Uncle Sam's EE savings bonds used to be an attractive deal. Introduced in the early 1980s, these safe bonds (backed by the "full faith and credit of the United States government") once paid an impressive 11% interest rate. Part of that was variable, but the fixed portion was as high as 7.5%. Sadly, the key words above are "used to be."

Today's EE bonds pay a paltry fixed rate of 0.5% (the rate for new bonds is set each May 1 and November 1). So, if you buy a $1,000 piece of our country's massive debt, you can rest assured that after a year it'll be worth a whopping $5 more. There's no longer a variable part of the rate. That went away for all EE bonds issued after May 1, 2005.

Adding to the unattractiveness of EE savings bonds is their illiquidity. You have to hold these bonds for at least one year. Cash in before five years and you'll forfeit three months' interest. Who needs that when online banks currently pay higher interest rates on savings accounts while offering complete liquidity?

Do EE bonds ever make sense?

So, why would anyone buy an EE savings bond today? Well, the picture improves a little bit for long-term savers, and a little bit more for long-term college savers. But not much.

If you're willing to hold an EE savings bond for 20 years, Uncle Sam will work his government-style accounting magic and guarantee your initial investment will be worth twice what you paid for it, which works out to an annualized return of 3.5%. Cash in at 19 years and you'll get a 0.5% annual return. Cash in at 20 and you'll get a 3.5% return. Don't ask why.

While 3.5% is far better than 0.5%, in today's economic environment where interest rates seem likely to rise, locking into a 3.5% rate for 20 years is a tough sell for all but the most conservative savers.

While 20 years is the original maturity date, EE bonds continue earning interest up to their final maturity date, which is 30 years from the issue date. However, during this 10-year "extended maturity period," the bonds revert to earning the rate set when issued (currently 0.5%). So there's little reason to hold low issue-rate bonds past the 20-year mark.

EE savings bonds used to be a popular vehicle for college savers. Most people will owe federal income tax on the interest they earn from EE savings bonds upon redemption or final maturity. However, if you buy EE bonds in your name (not your child's) and use the money for his or her tuition or other qualified college costs (room/board and books don't qualify) — and if your income is below certain thresholds — you'll owe no federal income tax on the interest. Interest earned on EE bonds is always free of state/local taxes.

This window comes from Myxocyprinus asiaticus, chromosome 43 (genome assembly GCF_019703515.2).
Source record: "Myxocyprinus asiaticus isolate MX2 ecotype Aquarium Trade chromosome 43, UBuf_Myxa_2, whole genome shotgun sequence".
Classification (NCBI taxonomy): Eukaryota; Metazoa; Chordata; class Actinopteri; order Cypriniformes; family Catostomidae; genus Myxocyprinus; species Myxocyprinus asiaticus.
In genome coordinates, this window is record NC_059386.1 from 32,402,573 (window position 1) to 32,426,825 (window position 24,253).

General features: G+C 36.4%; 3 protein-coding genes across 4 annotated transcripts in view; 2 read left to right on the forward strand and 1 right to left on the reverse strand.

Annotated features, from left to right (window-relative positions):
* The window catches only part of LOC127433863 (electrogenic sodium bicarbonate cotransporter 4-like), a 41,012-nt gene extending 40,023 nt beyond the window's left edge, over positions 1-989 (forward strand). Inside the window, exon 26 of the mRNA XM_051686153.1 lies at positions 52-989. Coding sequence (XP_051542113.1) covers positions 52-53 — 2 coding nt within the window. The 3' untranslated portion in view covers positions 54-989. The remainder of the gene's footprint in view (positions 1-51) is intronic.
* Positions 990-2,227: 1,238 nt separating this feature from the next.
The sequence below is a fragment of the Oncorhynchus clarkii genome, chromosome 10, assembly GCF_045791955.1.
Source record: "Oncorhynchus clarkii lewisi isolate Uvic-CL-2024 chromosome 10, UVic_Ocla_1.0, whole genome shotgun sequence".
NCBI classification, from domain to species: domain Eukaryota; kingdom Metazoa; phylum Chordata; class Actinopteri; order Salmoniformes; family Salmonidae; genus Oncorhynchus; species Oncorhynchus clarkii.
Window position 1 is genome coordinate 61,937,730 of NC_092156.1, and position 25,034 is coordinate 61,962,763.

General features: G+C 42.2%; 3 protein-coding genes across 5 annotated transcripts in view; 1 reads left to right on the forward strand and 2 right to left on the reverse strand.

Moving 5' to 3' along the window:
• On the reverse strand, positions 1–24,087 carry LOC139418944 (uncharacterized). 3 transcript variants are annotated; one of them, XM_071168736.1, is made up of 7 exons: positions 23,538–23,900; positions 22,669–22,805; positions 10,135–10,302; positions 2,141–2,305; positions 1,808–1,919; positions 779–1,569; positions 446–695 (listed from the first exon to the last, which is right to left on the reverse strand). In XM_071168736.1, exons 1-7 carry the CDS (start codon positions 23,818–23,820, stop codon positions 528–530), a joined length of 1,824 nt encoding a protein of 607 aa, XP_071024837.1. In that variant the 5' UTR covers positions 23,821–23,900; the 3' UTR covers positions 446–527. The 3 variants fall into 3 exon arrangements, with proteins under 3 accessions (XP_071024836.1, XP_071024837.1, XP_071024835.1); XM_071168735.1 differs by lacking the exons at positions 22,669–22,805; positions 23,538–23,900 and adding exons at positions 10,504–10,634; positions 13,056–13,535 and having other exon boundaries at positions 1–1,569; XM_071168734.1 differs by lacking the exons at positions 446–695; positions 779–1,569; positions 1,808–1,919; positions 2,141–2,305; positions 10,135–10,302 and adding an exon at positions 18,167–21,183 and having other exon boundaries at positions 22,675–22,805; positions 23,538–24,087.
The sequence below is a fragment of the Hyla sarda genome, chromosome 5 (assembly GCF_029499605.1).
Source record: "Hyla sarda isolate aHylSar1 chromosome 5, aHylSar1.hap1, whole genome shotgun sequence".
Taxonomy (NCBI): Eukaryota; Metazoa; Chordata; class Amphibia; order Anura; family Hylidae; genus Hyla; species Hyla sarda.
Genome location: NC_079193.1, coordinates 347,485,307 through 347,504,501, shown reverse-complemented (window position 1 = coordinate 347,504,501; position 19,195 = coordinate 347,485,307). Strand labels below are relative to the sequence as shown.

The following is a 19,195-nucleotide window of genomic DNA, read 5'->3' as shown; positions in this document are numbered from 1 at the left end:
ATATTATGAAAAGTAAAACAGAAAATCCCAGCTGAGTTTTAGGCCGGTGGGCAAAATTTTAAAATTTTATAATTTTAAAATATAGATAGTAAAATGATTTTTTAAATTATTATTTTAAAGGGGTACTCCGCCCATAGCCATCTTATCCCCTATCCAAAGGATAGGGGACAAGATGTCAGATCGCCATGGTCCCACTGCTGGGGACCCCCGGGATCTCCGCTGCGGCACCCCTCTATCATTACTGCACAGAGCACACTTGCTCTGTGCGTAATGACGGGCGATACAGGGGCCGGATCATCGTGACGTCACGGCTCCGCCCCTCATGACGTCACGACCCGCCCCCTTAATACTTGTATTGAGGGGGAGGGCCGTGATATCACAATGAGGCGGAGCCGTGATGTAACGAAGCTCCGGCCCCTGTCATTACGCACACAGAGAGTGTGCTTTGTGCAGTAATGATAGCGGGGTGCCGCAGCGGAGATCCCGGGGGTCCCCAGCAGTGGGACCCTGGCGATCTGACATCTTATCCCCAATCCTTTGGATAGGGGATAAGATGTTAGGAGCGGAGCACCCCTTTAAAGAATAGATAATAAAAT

For example, assume you buy $10,000 of EE bonds for your newborn child. If you hold those bonds for 20 years to get the 3.5% annual return, your $10,000 investment will be worth $20,000, which could be used to help pay for your child's final year or two of college. Because you won't owe tax on the interest, if you are in the 28% tax bracket at that point, your tax-equivalent return is 4.86%.

Still, with a 20-year time frame, you'd likely do better in a Coverdell Education Savings Account or 529 plan. Both of these college-saving vehicles offer the same tax advantages of EE savings bonds used for college.

If, nevertheless, you decide to buy

EE savings bonds used to be conveniently sold through banks, but no longer. Now they're sold online at face value (www.TreasuryDirect.gov) in minimum values of $25. You can buy up to $10,000 worth of bonds per year. You then redeem your bonds through the U.S. Treasury, receiving the face value plus accrued interest.

Unfortunately, this means the days of tucking a U.S. savings bond into a birthday or wedding card have passed. The government stopped issuing paper bonds in 2012. The best you can do is print a far less impressive-looking gift certificate from the Treasury's website.

Search your sock drawer

While you may not want to buy any new EE bonds, you may already own some. According to the Treasury Department, "Billions of dollars in savings bonds have stopped earning interest," but are sitting unredeemed in sock drawers or safe deposit boxes. To see if you own any forgotten bonds, search the government's Treasury Hunt database.

For savings bonds you do know about, you can find information about their maturity date, value, etc. by using the Treasury's online tools.

The bottom line on EE savings bonds: their current interest rate makes them unattractive even for long-term savers, including college savers. But it's worth finding out if you own a bond or two that you've forgotten about. And if you know you own bonds, it's worth investigating the maturity dates and deciding on the optimal time to redeem them. That way you'll avoid joining those who still own savings bonds long after they've stopped paying interest.